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Boiling strings?

Discussion in 'Strings [BG]' started by yawnsie, Nov 30, 2000.

  1. yawnsie


    Apr 11, 2000
    A while back in a local music shop, the bloke who sits around all day playing slap bass (who are these people who do this? why do they do it? where do they come from?) told me about boiling strings. Apparently, throwing them in a pan with some white vinegar cleans all the gunk off them, and makes them sound as good as new. Can anybody tell me whether this is true, or if the slap man is a bass solo short of a Level 42 song?
  2. Yes it is true, but search the archives.. there has been lots of threads on this subject. Good luck!
  3. mwbonsall

    mwbonsall Supporting Member

    Aug 2, 2000
    Casa Grande, Arizona
    Boiling the strings will clean them and improve the sound. However, strings wear where they contact the frets and stretch from being tuned to pitch. This normal wear will not improve from boiling and can cause intonation problems.

    Bass strings last quite a while if you wipe them off after playing. IMHO, if I take the effort to remove the strings I might as well install a new set.
  4. yawnsie


    Apr 11, 2000
    Thanks for replying, especially about how it affects the intonation. I was just about to throw the strings in a pan but I might just stop being a tightarse now!
  5. eli

    eli Mad showoff 7-stringer and Wish lover Supporting Member

    Dec 12, 1999
    NW suburban Chicago
    Aach. I've been a tightarse for YEARS with no other noticeable ill effects.

    Boil 'em.

  6. Joe Nerve

    Joe Nerve Supporting Member

    Oct 7, 2000
    New York City
    Endorsing artist: Musicman basses
    I've only broken a string once in my life, and guess what, it was after I boiled them. I don't boil them anymore.
  7. ThumpNPluck


    Jun 22, 2000
    New York City
    Many years ago I used to go to the trouble to remove strings once a week or so and boil them, and it does bring back a bit of that "new" sound. However, you gotta figure it increases the wear-and-tear on the string to be frequently be removing it from the instrument. Another trick I found to help was to wipe the strings down with some rubbing alchohol right after a gig. Not quite as effective as boiling, but I think it prolongs the brightness of the string. Nowadays, I find I prefer the sound of strings after they've "broken in", so I don't do anything except wipe down both the neck and stings with a dry polishing cloth.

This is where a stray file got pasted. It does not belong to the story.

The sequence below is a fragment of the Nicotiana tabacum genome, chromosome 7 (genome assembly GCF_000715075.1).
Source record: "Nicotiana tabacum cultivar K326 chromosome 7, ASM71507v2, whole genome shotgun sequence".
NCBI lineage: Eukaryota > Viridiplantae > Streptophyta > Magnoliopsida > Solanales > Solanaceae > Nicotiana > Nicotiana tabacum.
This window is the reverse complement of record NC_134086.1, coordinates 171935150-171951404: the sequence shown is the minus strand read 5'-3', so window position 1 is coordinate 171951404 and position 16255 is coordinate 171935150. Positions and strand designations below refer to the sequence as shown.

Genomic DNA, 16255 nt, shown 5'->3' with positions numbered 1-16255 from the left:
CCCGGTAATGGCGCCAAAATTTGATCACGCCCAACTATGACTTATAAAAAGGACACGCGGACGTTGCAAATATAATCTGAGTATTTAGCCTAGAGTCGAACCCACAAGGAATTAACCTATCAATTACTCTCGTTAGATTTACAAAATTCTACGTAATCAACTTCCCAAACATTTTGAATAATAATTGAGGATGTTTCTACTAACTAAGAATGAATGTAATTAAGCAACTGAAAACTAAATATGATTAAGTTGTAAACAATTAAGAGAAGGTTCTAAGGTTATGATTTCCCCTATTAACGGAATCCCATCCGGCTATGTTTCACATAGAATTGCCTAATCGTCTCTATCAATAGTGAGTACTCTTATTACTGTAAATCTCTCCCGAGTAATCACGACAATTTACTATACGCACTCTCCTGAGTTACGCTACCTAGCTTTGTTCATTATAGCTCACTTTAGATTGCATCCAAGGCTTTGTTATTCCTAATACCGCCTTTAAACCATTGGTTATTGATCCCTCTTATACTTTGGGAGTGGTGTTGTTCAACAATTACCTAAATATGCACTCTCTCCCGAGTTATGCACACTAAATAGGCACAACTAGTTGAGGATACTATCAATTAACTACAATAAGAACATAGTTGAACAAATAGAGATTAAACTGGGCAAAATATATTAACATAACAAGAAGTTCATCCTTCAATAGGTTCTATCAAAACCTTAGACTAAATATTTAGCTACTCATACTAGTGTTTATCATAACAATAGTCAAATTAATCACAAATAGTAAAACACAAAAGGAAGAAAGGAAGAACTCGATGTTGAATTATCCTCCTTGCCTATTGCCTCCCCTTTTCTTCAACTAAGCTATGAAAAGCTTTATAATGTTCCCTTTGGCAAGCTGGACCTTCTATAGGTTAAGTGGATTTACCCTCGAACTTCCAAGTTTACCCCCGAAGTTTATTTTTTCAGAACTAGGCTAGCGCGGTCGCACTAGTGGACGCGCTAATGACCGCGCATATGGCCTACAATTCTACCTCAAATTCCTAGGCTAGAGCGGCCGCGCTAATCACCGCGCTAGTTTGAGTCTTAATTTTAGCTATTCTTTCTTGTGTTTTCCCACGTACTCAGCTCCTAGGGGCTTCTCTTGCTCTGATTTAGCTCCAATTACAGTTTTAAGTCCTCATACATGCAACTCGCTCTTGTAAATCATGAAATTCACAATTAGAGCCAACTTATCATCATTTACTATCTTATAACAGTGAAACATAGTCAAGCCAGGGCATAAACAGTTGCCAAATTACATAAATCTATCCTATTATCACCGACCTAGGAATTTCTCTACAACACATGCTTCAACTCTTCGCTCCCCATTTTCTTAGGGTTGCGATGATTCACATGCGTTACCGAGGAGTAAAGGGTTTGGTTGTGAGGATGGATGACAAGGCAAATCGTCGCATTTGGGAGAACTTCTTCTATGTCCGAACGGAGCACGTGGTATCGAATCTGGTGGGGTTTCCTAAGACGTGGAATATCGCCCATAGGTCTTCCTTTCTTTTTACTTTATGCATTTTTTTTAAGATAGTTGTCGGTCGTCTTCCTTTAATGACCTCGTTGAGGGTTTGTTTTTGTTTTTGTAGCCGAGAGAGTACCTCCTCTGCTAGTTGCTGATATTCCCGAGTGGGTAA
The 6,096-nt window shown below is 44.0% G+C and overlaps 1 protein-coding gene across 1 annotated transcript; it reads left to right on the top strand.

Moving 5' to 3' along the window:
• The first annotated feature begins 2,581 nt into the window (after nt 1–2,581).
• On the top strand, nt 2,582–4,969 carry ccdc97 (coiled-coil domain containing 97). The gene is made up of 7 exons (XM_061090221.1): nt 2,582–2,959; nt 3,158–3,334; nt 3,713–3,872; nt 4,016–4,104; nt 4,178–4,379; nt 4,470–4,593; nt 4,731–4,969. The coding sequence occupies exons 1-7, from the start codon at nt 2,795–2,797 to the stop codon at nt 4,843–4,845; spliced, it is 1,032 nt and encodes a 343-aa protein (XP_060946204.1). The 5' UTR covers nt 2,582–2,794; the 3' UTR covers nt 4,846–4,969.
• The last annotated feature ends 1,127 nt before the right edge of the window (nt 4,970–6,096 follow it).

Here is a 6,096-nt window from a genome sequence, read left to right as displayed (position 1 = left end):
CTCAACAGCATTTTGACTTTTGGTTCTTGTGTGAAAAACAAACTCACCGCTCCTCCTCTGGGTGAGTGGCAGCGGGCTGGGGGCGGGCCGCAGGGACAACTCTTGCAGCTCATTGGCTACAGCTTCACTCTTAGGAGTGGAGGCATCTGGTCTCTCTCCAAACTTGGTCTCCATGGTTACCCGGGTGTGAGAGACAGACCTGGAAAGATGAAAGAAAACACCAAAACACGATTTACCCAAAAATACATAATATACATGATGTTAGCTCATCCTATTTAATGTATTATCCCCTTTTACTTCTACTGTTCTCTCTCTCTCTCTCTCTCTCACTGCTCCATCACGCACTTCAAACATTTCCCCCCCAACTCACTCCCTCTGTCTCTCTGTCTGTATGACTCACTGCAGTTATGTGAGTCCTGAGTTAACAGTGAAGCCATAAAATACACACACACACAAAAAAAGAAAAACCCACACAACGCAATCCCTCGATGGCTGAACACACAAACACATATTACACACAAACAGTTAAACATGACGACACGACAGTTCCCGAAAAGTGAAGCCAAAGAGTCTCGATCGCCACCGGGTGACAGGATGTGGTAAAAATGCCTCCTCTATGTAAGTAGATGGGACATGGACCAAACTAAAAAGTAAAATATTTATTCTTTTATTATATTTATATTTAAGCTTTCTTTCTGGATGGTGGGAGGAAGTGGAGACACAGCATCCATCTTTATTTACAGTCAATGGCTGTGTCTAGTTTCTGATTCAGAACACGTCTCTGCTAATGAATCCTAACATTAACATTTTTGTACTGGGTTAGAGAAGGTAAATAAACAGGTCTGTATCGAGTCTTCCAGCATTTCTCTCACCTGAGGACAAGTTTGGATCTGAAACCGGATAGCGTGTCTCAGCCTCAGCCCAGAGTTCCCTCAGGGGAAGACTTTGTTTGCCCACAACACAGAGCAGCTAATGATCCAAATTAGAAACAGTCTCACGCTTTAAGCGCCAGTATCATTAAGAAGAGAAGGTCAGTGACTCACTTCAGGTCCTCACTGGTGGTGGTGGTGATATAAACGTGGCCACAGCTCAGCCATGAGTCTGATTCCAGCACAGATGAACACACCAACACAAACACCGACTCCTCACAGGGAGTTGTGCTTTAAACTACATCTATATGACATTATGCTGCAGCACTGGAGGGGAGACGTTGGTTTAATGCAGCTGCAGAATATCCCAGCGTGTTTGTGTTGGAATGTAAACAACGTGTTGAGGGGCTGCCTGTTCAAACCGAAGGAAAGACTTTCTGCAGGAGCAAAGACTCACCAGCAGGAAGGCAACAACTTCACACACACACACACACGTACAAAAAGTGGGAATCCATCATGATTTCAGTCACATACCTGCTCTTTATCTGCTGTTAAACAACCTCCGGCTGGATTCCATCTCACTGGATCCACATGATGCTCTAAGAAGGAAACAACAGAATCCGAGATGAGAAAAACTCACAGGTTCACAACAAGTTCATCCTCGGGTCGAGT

8. pkr2


    Apr 28, 2000
    coastal N.C.
    My exact experience also, Joe. Me neither. :)
  9. I've tried it... It doesn't bring the "New String Zing" back.
  10. SlapDaddy


    Mar 28, 2000
    I boil 'em at least once before tossin' them and I wipe them after EVERY use. I use different basses for different gigs so much care has gone into keeping down the "string cost". I also use Fastfret prior to each use.
  11. eli

    eli Mad showoff 7-stringer and Wish lover Supporting Member

    Dec 12, 1999
    NW suburban Chicago
    I have found that stainless strings do not take boiling well -- in fact, I've had a set or two come out worse than when they went in. Gibson Thunder Plus comes to mind. Nice strings new (if you like that massive metallic thing) but boiling absolutely KILLED 'em.

    Nickel strings seem to take this the best. You can boil D'Addario XL's 5 or 6 time and they keep coming back. Less every time and it doesn't last as long every time, but it still works. And the Carvin LaBellas seemed to take it OK.

  12. mchildree

    mchildree Supporting Member

    Sep 4, 2000
    I've tried all methods possible to clean strings and make them last longer. Boiling seems to have limited effect, and the string wrappings fall apart after having been wet.
    Someone told me about denatured alcohol, widely availble in hardware stores in the paint/thinner section. I got a length of PVC pipe, just longer than the string, capped one end, and filled it with the alcohol to the level that only the areas of the string that had been on the fretboard are submerged. Good as new in an hour or so, and they last MUCH longer than the boiling method (you don't have to coil the strings up, so more surface contact with the alcohol is possible). You can then just pour the used alcohol back into the can for next time. True, this does nothing for wear, but it makes strings useable for a lot longer.
  13. SlapDaddy


    Mar 28, 2000
    M, Welcome to Talkbass..thanks for sharing.........SD
  14. BaroqueBass


    Jul 8, 2000
    Salem, OR
    Well I boiled my strings today, AND...

    I liked the sound better before I boiled them, when the strings were all icky and had crap all over them.

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